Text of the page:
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Philip J. Crowley, senior fellow and director of national defense and homeland security at the Center for American Progress, will testify Thursday before the House Subcommittee on Economic Security, Infrastructure Protection and Cybersecurity on the need for a comprehensive approach to chemical security planning for the proposed Chemical Security Anti-Terrorism Act of 2006 (H.R.4999).

The Center has done extensive research in this critical arena and has presented specific policy suggestions to make America's infrastructure, including chemical facilities, more secure. Specifically, the Center has detailed how the adoption of inherently safer practices can reduce the risk of terrorism for millions of Americans. This requires risk elimination in addition to better physical security and risk mitigation.

Crowley will highlight the results of the Center's recent national chemical facility survey, which shows that risk assessments and security plans must take into account the manufacture, use, physical security, storage and transportation of dangerous substances. Where more secure alternatives — whether technologies, processes, or other steps — already exist, we have an obligation to remove as many chemical facilities and communities as possible from the terrorism target list.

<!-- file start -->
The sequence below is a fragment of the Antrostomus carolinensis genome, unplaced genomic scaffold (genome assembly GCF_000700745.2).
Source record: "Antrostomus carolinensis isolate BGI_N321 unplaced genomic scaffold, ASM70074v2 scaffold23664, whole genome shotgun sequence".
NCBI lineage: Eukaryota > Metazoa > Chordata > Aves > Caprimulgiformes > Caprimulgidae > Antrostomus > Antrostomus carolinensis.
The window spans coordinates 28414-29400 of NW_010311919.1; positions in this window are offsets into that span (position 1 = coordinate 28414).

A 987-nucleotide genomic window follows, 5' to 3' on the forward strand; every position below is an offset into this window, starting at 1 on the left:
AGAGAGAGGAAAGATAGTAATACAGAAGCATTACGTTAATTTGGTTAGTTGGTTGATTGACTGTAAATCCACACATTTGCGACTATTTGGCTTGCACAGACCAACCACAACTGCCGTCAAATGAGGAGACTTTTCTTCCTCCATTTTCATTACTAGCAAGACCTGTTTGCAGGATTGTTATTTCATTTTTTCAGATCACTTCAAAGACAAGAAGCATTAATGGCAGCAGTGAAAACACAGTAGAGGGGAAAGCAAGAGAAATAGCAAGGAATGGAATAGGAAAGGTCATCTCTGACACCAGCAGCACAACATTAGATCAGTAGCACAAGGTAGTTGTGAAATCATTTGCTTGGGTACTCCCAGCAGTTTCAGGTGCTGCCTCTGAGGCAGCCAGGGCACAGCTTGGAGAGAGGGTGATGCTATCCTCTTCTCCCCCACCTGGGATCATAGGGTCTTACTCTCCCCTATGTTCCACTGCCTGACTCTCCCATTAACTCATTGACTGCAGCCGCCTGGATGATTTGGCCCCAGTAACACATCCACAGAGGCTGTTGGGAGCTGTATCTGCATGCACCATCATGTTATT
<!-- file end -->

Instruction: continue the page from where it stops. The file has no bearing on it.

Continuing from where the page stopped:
As a former Air Force officer and National Security Council staff member and current security analyst, Crowley will emphasize that we must accelerate the pace of change in order to measurably reduce the risk of catastrophic terrorism to our society and economy. The government has the responsibility to achieve this goal by setting strong safety and security standards, identifying better alternatives, requiring needed security assessments and reporting, and creating incentives for the private sector and cities and states to take action.

Read Philip Crowley's testimony to the Senate Environment and Public Works Committee:

For further information on the Center's research and analysis in this arena, please see the following link:

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